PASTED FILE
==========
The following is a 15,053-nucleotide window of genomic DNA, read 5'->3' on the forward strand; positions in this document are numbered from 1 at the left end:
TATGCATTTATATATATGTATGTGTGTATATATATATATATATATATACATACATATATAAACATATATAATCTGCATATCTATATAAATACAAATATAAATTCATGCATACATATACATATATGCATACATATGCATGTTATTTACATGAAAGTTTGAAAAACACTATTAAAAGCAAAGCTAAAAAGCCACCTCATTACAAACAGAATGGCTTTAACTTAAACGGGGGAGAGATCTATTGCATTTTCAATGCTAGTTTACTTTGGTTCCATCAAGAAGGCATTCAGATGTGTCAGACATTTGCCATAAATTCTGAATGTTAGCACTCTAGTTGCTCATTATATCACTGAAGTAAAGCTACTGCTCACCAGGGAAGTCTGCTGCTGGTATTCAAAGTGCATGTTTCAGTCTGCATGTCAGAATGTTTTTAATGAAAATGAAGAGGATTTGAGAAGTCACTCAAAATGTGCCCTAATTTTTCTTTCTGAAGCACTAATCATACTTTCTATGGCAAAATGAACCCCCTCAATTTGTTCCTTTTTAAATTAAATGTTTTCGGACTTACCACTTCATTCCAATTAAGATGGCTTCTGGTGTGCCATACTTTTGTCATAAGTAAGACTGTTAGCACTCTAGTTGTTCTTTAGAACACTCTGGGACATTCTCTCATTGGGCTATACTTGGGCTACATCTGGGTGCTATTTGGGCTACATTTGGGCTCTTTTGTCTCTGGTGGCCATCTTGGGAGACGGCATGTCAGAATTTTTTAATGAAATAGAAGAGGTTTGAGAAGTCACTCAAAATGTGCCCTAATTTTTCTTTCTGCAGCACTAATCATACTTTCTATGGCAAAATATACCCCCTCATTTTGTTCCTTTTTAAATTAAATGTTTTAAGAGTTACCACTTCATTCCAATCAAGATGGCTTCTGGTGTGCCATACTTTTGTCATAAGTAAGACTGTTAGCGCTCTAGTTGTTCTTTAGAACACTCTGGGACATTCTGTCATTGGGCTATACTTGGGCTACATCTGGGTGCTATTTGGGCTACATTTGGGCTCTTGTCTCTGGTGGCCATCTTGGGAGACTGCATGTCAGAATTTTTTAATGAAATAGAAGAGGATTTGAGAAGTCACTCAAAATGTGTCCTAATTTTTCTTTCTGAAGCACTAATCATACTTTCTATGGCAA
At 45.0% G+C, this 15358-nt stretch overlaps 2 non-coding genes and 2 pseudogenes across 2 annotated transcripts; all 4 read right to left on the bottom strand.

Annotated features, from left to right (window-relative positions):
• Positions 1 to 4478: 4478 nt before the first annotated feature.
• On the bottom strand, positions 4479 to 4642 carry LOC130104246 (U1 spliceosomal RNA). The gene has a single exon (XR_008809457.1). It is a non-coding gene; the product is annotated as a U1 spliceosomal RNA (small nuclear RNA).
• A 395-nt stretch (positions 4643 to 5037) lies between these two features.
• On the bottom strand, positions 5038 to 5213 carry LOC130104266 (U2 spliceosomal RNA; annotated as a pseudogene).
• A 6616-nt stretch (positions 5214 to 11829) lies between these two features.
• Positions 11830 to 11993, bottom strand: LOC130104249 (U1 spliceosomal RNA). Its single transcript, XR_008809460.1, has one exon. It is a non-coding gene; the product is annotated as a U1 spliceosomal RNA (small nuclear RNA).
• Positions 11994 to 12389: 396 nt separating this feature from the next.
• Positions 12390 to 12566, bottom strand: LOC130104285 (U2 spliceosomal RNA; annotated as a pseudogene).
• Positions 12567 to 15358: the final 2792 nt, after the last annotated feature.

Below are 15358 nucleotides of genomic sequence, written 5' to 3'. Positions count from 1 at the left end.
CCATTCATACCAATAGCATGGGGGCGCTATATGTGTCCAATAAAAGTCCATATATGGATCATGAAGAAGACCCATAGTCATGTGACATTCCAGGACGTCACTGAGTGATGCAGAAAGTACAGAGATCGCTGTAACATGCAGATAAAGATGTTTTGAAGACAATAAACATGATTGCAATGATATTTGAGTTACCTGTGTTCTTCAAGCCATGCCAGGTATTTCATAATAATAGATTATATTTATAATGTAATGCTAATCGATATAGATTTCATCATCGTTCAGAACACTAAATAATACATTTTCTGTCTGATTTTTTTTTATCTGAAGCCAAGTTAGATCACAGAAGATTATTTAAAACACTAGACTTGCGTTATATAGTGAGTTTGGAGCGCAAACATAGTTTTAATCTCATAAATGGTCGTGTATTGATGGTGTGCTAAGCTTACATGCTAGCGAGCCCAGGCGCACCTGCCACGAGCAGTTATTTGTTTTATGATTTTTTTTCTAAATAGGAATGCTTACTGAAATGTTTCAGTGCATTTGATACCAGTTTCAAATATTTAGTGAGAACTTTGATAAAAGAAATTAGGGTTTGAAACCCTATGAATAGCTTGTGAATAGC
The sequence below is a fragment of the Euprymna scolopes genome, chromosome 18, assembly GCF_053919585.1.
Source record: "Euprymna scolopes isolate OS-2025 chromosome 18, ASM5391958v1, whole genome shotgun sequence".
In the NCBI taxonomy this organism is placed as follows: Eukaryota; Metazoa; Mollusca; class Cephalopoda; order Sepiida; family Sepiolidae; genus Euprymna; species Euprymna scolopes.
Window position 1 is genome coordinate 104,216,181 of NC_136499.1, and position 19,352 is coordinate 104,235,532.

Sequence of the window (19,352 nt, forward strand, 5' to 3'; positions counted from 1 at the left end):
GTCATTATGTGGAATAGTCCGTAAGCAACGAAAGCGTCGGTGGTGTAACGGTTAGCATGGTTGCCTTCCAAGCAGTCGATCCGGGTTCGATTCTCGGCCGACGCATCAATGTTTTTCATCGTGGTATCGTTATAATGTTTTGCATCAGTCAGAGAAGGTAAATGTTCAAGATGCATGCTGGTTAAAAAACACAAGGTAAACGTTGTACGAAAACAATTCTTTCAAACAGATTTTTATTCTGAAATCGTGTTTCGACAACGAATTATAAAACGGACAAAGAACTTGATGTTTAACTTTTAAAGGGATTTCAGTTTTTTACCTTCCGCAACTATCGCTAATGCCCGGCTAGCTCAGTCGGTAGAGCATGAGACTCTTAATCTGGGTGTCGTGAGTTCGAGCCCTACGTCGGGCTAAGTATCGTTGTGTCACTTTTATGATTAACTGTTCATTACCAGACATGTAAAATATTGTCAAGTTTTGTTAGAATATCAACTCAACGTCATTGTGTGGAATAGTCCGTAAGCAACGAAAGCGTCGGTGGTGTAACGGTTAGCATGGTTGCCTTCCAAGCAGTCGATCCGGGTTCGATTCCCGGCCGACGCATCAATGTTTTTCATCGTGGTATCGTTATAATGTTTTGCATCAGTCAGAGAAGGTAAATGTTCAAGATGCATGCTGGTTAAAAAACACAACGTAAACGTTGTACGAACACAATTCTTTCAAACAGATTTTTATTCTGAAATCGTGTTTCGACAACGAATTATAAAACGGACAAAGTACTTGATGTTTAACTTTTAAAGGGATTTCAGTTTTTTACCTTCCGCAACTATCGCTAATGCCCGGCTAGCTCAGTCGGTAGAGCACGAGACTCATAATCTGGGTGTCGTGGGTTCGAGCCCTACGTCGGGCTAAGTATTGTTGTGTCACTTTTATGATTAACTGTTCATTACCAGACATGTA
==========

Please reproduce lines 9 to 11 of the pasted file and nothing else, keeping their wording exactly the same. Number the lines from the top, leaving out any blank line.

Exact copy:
• A 6616-nt stretch (positions 5214 to 11829) lies between these two features.
• Positions 11830 to 11993, bottom strand: LOC130104249 (U1 spliceosomal RNA). Its single transcript, XR_008809460.1, has one exon. It is a non-coding gene; the product is annotated as a U1 spliceosomal RNA (small nuclear RNA).
• Positions 11994 to 12389: 396 nt separating this feature from the next.